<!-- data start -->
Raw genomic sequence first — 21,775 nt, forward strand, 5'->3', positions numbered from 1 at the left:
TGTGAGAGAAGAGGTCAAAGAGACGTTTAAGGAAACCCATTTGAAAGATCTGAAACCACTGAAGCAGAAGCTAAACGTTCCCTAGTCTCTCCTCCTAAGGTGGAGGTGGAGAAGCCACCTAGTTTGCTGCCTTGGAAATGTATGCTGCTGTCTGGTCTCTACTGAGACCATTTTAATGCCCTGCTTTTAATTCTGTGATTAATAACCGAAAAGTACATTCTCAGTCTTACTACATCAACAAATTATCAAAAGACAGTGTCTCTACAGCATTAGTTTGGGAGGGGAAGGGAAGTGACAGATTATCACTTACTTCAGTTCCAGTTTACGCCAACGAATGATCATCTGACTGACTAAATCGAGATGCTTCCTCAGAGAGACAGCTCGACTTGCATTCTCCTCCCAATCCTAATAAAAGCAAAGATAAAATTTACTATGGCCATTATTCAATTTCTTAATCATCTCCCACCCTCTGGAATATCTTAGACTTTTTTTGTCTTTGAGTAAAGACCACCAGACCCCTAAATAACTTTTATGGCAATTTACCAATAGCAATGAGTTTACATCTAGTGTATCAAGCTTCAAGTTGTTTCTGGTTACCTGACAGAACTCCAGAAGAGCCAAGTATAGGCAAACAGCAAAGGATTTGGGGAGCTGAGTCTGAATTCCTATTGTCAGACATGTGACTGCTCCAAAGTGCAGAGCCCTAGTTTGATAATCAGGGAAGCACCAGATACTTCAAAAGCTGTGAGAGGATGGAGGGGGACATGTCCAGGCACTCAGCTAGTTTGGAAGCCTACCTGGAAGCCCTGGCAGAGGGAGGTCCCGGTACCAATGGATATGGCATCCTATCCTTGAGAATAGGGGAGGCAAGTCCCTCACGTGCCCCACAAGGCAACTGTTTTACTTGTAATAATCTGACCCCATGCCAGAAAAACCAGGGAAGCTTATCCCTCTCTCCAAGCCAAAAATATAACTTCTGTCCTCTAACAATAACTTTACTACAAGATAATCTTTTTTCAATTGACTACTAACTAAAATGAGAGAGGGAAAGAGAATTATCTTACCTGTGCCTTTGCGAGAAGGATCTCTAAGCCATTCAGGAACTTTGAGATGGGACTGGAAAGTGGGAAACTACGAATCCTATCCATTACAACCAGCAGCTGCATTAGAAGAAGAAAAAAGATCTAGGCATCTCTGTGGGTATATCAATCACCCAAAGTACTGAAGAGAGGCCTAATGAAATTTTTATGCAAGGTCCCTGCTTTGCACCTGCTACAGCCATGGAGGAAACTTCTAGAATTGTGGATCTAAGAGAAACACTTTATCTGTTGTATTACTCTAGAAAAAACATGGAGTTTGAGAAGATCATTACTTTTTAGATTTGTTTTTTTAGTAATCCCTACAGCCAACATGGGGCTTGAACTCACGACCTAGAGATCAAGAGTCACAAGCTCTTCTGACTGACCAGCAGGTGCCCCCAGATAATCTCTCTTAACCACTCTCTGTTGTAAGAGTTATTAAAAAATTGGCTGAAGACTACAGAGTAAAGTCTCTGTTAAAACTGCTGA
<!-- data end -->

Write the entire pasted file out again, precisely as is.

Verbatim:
Raw genomic sequence first — 21,775 nt, forward strand, 5'->3', positions numbered from 1 at the left:
TGTGAGAGAAGAGGTCAAAGAGACGTTTAAGGAAACCCATTTGAAAGATCTGAAACCACTGAAGCAGAAGCTAAACGTTCCCTAGTCTCTCCTCCTAAGGTGGAGGTGGAGAAGCCACCTAGTTTGCTGCCTTGGAAATGTATGCTGCTGTCTGGTCTCTACTGAGACCATTTTAATGCCCTGCTTTTAATTCTGTGATTAATAACCGAAAAGTACATTCTCAGTCTTACTACATCAACAAATTATCAAAAGACAGTGTCTCTACAGCATTAGTTTGGGAGGGGAAGGGAAGTGACAGATTATCACTTACTTCAGTTCCAGTTTACGCCAACGAATGATCATCTGACTGACTAAATCGAGATGCTTCCTCAGAGAGACAGCTCGACTTGCATTCTCCTCCCAATCCTAATAAAAGCAAAGATAAAATTTACTATGGCCATTATTCAATTTCTTAATCATCTCCCACCCTCTGGAATATCTTAGACTTTTTTTGTCTTTGAGTAAAGACCACCAGACCCCTAAATAACTTTTATGGCAATTTACCAATAGCAATGAGTTTACATCTAGTGTATCAAGCTTCAAGTTGTTTCTGGTTACCTGACAGAACTCCAGAAGAGCCAAGTATAGGCAAACAGCAAAGGATTTGGGGAGCTGAGTCTGAATTCCTATTGTCAGACATGTGACTGCTCCAAAGTGCAGAGCCCTAGTTTGATAATCAGGGAAGCACCAGATACTTCAAAAGCTGTGAGAGGATGGAGGGGGACATGTCCAGGCACTCAGCTAGTTTGGAAGCCTACCTGGAAGCCCTGGCAGAGGGAGGTCCCGGTACCAATGGATATGGCATCCTATCCTTGAGAATAGGGGAGGCAAGTCCCTCACGTGCCCCACAAGGCAACTGTTTTACTTGTAATAATCTGACCCCATGCCAGAAAAACCAGGGAAGCTTATCCCTCTCTCCAAGCCAAAAATATAACTTCTGTCCTCTAACAATAACTTTACTACAAGATAATCTTTTTTCAATTGACTACTAACTAAAATGAGAGAGGGAAAGAGAATTATCTTACCTGTGCCTTTGCGAGAAGGATCTCTAAGCCATTCAGGAACTTTGAGATGGGACTGGAAAGTGGGAAACTACGAATCCTATCCATTACAACCAGCAGCTGCATTAGAAGAAGAAAAAAGATCTAGGCATCTCTGTGGGTATATCAATCACCCAAAGTACTGAAGAGAGGCCTAATGAAATTTTTATGCAAGGTCCCTGCTTTGCACCTGCTACAGCCATGGAGGAAACTTCTAGAATTGTGGATCTAAGAGAAACACTTTATCTGTTGTATTACTCTAGAAAAAACATGGAGTTTGAGAAGATCATTACTTTTTAGATTTGTTTTTTTAGTAATCCCTACAGCCAACATGGGGCTTGAACTCACGACCTAGAGATCAAGAGTCACAAGCTCTTCTGACTGACCAGCAGGTGCCCCCAGATAATCTCTCTTAACCACTCTCTGTTGTAAGAGTTATTAAAAAATTGGCTGAAGACTACAGAGTAAAGTCTCTGTTAAAACTGCTGA